Common Spanish Verbs You Need To Know
One of the most important things to focus on at the beginning of your Spanish language journey is common Spanish verbs.
A verb is a word that expresses an action, state or occurrence. It’s an essential part of a sentence, with verbs forming the main part of the predicate. Without verbs, there is no way to express clear ideas.
Although it seems complicated to learn all the conjugations and uses that these verbs have, the truth is that even if you only focus on studying these common verbs in Spanish, you will have a solid foundation from which you can greatly improve your understanding of the language.
Here are the most common Spanish verbs, when you should use them and example sentences. Learn these verbs you can take your Spanish to the next level.
The 10 Most Common Spanish Verbs
Definition: This verb is one of the most important. It is equivalent to “be” and refers to more permanent states of being.
> Characteristics of a person: Yo soy alto. (I’m tall)
> Day and time: Hoy es lunes. (Today is Monday)
> Possession: Esta pintura es de mi mamá. (This painting is my mom’s)
Tip: You can practice this verb by listening to the song “Eres” by Cafè Tacuva.
Definition: Just as the verb “ser” can be translated as the verb “to be” so can “estar”, but it has a different use and usually refers to more temporary states of being.
> Health: Estoy enfermo. (I’m sick)
> Location: La casa de Frida Kahlo está en la Ciudad de México. (Frida Kahlo’s house is in Mexico City)
> Mood: Mi novia siempre está de Buen Humor. (My girlfriend is always in a good mood)
> Quality of something: Las naranjas están muy dulces. (The oranges are very sweet)
Tip: You can practice this verb by listening to the song “Estar Contigo” by Alex Ubago
Definition: It is very similar to the verb “to have” or in the case of telling age it takes the place of the verb “to be.”
> Possession: Tengo un celular nuevo. (I have a new phone)
> Obligation: Tienes que ir a la cama temprano. (You have to go to bed early)
> To tell age (verb to be): Mi novia tiene 22 años. (My girlfriend is 22 years old)
Tip: You can practice the verb tener by listening to the song “Tenía Tanto que Darte” by Nena Conte.
Definition: It is very similar to the verb “to say” or “to tell” in English.
> Opinion: Me dijo que no esta deacuerdo conmigo. (He said he does not agree with me)
> When talking about a rumour: Dijeron que lloverá mañana. (They said it will rain tomorrow)
> When you talk about a book or topic: El libro dice que… (The book talks about…)
> Talking to yourself: Me dije: soy el mejor. (I said to myself: I’m the best)
Tip: You can practice the verb decir by listening to the song “Quiero Decirte que Te Amo” by Laura Pausini.
Definition: This is an auxiliary verb that means “to have” in English and is fundamentally used in three cases:
> To say the position or the existence of something: Hay un libro en la mesa. (There is a book on the table)
> Haber + another main verb (present participle): Yo he llamado a mi amiga. (I have called my friend)
> Obligation: Hay que ir a la escuela. (We have to go to school)
Tip: You can practice the verb haber by reading the poem “Sentado sobre los muertos” by Miguel Hernandez.
Definition: In English poder means “to be able to” or “can”.
> Ability to do something: Mi padre puede manejar. (My dad can drive)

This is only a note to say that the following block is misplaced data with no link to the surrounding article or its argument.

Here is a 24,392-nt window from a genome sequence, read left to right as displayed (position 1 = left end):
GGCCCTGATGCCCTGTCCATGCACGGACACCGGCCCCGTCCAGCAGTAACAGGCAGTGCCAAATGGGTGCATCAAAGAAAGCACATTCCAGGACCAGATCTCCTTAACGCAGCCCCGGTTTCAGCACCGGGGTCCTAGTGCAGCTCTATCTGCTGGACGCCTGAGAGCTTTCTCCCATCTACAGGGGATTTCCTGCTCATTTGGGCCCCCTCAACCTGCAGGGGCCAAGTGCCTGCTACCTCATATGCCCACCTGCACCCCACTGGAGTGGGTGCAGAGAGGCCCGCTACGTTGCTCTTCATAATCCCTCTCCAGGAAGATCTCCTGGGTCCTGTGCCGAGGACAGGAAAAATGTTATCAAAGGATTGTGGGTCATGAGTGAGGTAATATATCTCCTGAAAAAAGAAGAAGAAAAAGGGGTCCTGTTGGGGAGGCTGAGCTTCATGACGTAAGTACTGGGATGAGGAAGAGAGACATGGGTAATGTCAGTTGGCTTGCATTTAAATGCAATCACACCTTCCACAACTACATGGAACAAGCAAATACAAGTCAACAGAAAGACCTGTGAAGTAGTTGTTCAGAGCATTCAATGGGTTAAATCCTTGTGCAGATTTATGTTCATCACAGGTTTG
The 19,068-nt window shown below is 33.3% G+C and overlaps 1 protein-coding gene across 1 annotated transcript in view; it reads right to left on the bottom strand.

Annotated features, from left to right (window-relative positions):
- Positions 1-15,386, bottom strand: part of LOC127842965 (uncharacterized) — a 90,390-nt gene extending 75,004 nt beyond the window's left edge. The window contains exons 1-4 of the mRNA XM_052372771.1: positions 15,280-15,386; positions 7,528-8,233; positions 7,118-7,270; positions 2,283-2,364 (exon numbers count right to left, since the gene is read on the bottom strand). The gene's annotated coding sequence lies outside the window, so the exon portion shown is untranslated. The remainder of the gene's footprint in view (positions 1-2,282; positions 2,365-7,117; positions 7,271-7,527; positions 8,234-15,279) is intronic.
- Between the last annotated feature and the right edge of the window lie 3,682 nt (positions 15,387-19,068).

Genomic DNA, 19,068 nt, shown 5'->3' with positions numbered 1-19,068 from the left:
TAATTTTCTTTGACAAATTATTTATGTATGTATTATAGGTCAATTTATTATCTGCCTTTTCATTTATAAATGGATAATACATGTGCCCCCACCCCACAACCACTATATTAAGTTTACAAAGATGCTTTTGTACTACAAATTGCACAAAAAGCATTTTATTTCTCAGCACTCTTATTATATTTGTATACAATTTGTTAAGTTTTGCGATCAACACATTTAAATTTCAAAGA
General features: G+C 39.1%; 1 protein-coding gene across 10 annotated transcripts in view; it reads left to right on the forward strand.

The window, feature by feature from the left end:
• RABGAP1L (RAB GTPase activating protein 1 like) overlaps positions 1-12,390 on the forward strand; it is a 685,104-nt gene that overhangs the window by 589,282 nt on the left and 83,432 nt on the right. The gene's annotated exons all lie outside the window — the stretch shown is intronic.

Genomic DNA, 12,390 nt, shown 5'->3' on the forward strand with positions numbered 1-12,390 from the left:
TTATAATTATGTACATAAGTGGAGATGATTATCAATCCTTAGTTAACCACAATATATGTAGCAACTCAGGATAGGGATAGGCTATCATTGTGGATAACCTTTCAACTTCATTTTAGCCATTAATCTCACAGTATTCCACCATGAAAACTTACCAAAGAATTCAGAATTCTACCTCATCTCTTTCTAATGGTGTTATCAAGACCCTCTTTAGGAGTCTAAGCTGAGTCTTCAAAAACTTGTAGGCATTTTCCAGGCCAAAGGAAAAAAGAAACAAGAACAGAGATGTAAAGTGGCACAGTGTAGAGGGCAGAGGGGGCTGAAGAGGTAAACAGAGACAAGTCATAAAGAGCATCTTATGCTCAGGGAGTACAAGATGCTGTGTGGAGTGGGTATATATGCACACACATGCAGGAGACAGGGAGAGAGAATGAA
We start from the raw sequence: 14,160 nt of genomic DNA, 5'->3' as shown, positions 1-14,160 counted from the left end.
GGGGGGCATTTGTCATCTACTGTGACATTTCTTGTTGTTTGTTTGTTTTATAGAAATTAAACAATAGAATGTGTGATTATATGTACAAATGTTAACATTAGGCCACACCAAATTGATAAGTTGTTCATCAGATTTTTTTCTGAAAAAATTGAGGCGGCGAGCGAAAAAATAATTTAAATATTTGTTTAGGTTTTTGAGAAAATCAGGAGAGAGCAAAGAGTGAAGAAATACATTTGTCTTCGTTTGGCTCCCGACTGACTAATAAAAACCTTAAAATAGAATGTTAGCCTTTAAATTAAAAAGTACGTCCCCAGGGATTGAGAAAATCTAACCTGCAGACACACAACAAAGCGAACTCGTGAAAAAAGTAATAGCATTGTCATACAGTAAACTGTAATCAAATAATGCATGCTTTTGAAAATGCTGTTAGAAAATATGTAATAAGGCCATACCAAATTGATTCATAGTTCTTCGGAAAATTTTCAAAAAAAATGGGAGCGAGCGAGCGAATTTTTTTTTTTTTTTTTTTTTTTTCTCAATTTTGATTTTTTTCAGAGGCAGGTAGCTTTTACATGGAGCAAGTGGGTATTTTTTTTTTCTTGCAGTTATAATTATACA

> To make a polite request: ¿Podrías pasarme la sal? (Could you pass me the salt?)
> Something that could have happened but did not: No pude salir con mis amigos ayer. (I could not go out with my friends yesterday)
> Possibility: ¿Podríamos discutirlo después? (Could we discuss it later?)
Tip: Learn more about this verb with the song “Adiós” by Gustavo Cerati.
Definition: Similar to the verb “to think”, but you have to take into account that it is an irregular verb and may have other meanings in English.
> Expressing thoughts: Pienso que eres muy bonita. (I think you’re pretty)
> Opinions or beliefs: Mi mamá piensa que no es bueno ejercitarse demasiado. (My mom thinks it’s not good to work out too much)
> Plans: Yo pienso salir mañana. (I intend to hang out tomorrow)
Tip: You can practice the verb pensar by listening to the song “Pensar en ti” by Francisco Céspedes
Definition: In English it can be interpreted as “to make” or “to do”.
> To make or to create: Voy a hacer una silla de madera. (I’m going to make a wooden chair)
> Daily tasks: Yo hago la comida todos los días. (I make (cook) dinner every day)
> The weather: Hace mucho calor. (It’s very hot)
> Causality: Me hace muy feliz. (He makes me happy)
Tip: You can practice the verb hacer by listening to the song “Hacer un Puente” by La Franela
Definition: It means “to believe” in English.
> Opinions (similar to the verb “think” in Spanish): Yo creo que te equivocas. (I believe you’re wrong)
> Probability: No creo que pueda ir a la fiesta. (I don’t think I can go to the party)
> To have confidence in someone or something: Creo que puedo hacerlo. (I believe I can do it)
Tip: Learn more about this verb by singing along to the song “Saber que se puede” by Diego Torres.
Definition: It is used as the verb “to go” in English, but also has uses that might not make much sense to English speakers.
> To go: Mi hermana y yo fuimos a México. (My sister and I went to Mexico)
> To dress up : Ella iba con botas vaqueras. (She came with cowboy boots)
> Profession : Este niño va para ser bombero. (This boy will be a firefighter)
> To indicate an action that is routinely performed: Todos los años vamos a España. (Every year we go to Spain)
Tip: You can practice the verb ir by reading the poem “Irse” by Mario Benedetti
Most of these verbs have other uses too, but it is very useful to begin practicing these examples in different situations to improve your Spanish.
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